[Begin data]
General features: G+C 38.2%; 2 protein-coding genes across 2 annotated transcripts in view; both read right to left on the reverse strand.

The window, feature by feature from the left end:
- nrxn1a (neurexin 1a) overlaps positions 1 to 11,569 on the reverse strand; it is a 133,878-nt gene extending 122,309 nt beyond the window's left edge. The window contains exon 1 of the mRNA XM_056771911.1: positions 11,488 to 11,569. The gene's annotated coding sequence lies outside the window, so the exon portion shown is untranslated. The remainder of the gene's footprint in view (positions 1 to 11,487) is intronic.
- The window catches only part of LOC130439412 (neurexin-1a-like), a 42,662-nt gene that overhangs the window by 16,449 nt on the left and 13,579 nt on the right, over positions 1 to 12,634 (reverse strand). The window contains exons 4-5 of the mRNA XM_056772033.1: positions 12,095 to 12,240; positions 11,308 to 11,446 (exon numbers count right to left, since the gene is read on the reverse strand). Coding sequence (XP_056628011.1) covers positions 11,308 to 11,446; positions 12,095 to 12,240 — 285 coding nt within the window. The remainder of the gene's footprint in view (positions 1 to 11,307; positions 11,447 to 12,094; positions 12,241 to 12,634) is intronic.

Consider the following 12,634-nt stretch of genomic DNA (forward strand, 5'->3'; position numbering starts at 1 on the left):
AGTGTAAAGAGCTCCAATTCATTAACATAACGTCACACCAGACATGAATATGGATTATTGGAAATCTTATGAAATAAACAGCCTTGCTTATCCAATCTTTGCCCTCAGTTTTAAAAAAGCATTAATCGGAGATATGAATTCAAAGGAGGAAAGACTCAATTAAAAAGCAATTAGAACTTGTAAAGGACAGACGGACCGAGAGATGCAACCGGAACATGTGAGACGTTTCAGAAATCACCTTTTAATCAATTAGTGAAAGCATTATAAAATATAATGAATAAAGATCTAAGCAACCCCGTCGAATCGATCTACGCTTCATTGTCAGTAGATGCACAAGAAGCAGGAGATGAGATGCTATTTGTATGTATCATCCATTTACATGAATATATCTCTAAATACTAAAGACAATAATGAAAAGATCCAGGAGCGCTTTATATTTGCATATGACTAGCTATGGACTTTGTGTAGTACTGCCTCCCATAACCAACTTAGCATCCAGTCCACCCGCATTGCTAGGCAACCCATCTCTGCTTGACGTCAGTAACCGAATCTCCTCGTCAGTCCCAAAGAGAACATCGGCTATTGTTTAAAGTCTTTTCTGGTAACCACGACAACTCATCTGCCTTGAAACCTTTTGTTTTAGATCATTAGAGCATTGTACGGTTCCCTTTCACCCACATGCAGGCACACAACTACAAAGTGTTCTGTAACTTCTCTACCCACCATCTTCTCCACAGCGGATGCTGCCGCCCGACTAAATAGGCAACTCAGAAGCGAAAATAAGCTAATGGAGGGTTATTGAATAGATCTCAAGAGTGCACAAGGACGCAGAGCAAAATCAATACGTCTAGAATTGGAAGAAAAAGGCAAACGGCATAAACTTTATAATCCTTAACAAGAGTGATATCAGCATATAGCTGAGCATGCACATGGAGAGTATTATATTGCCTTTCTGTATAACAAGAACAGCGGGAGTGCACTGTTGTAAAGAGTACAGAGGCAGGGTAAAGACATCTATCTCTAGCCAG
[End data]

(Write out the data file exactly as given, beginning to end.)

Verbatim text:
General features: G+C 38.2%; 2 protein-coding genes across 2 annotated transcripts in view; both read right to left on the reverse strand.

The window, feature by feature from the left end:
- nrxn1a (neurexin 1a) overlaps positions 1 to 11,569 on the reverse strand; it is a 133,878-nt gene extending 122,309 nt beyond the window's left edge. The window contains exon 1 of the mRNA XM_056771911.1: positions 11,488 to 11,569. The gene's annotated coding sequence lies outside the window, so the exon portion shown is untranslated. The remainder of the gene's footprint in view (positions 1 to 11,487) is intronic.
- The window catches only part of LOC130439412 (neurexin-1a-like), a 42,662-nt gene that overhangs the window by 16,449 nt on the left and 13,579 nt on the right, over positions 1 to 12,634 (reverse strand). The window contains exons 4-5 of the mRNA XM_056772033.1: positions 12,095 to 12,240; positions 11,308 to 11,446 (exon numbers count right to left, since the gene is read on the reverse strand). Coding sequence (XP_056628011.1) covers positions 11,308 to 11,446; positions 12,095 to 12,240 — 285 coding nt within the window. The remainder of the gene's footprint in view (positions 1 to 11,307; positions 11,447 to 12,094; positions 12,241 to 12,634) is intronic.

Consider the following 12,634-nt stretch of genomic DNA (forward strand, 5'->3'; position numbering starts at 1 on the left):
AGTGTAAAGAGCTCCAATTCATTAACATAACGTCACACCAGACATGAATATGGATTATTGGAAATCTTATGAAATAAACAGCCTTGCTTATCCAATCTTTGCCCTCAGTTTTAAAAAAGCATTAATCGGAGATATGAATTCAAAGGAGGAAAGACTCAATTAAAAAGCAATTAGAACTTGTAAAGGACAGACGGACCGAGAGATGCAACCGGAACATGTGAGACGTTTCAGAAATCACCTTTTAATCAATTAGTGAAAGCATTATAAAATATAATGAATAAAGATCTAAGCAACCCCGTCGAATCGATCTACGCTTCATTGTCAGTAGATGCACAAGAAGCAGGAGATGAGATGCTATTTGTATGTATCATCCATTTACATGAATATATCTCTAAATACTAAAGACAATAATGAAAAGATCCAGGAGCGCTTTATATTTGCATATGACTAGCTATGGACTTTGTGTAGTACTGCCTCCCATAACCAACTTAGCATCCAGTCCACCCGCATTGCTAGGCAACCCATCTCTGCTTGACGTCAGTAACCGAATCTCCTCGTCAGTCCCAAAGAGAACATCGGCTATTGTTTAAAGTCTTTTCTGGTAACCACGACAACTCATCTGCCTTGAAACCTTTTGTTTTAGATCATTAGAGCATTGTACGGTTCCCTTTCACCCACATGCAGGCACACAACTACAAAGTGTTCTGTAACTTCTCTACCCACCATCTTCTCCACAGCGGATGCTGCCGCCCGACTAAATAGGCAACTCAGAAGCGAAAATAAGCTAATGGAGGGTTATTGAATAGATCTCAAGAGTGCACAAGGACGCAGAGCAAAATCAATACGTCTAGAATTGGAAGAAAAAGGCAAACGGCATAAACTTTATAATCCTTAACAAGAGTGATATCAGCATATAGCTGAGCATGCACATGGAGAGTATTATATTGCCTTTCTGTATAACAAGAACAGCGGGAGTGCACTGTTGTAAAGAGTACAGAGGCAGGGTAAAGACATCTATCTCTAGCCAG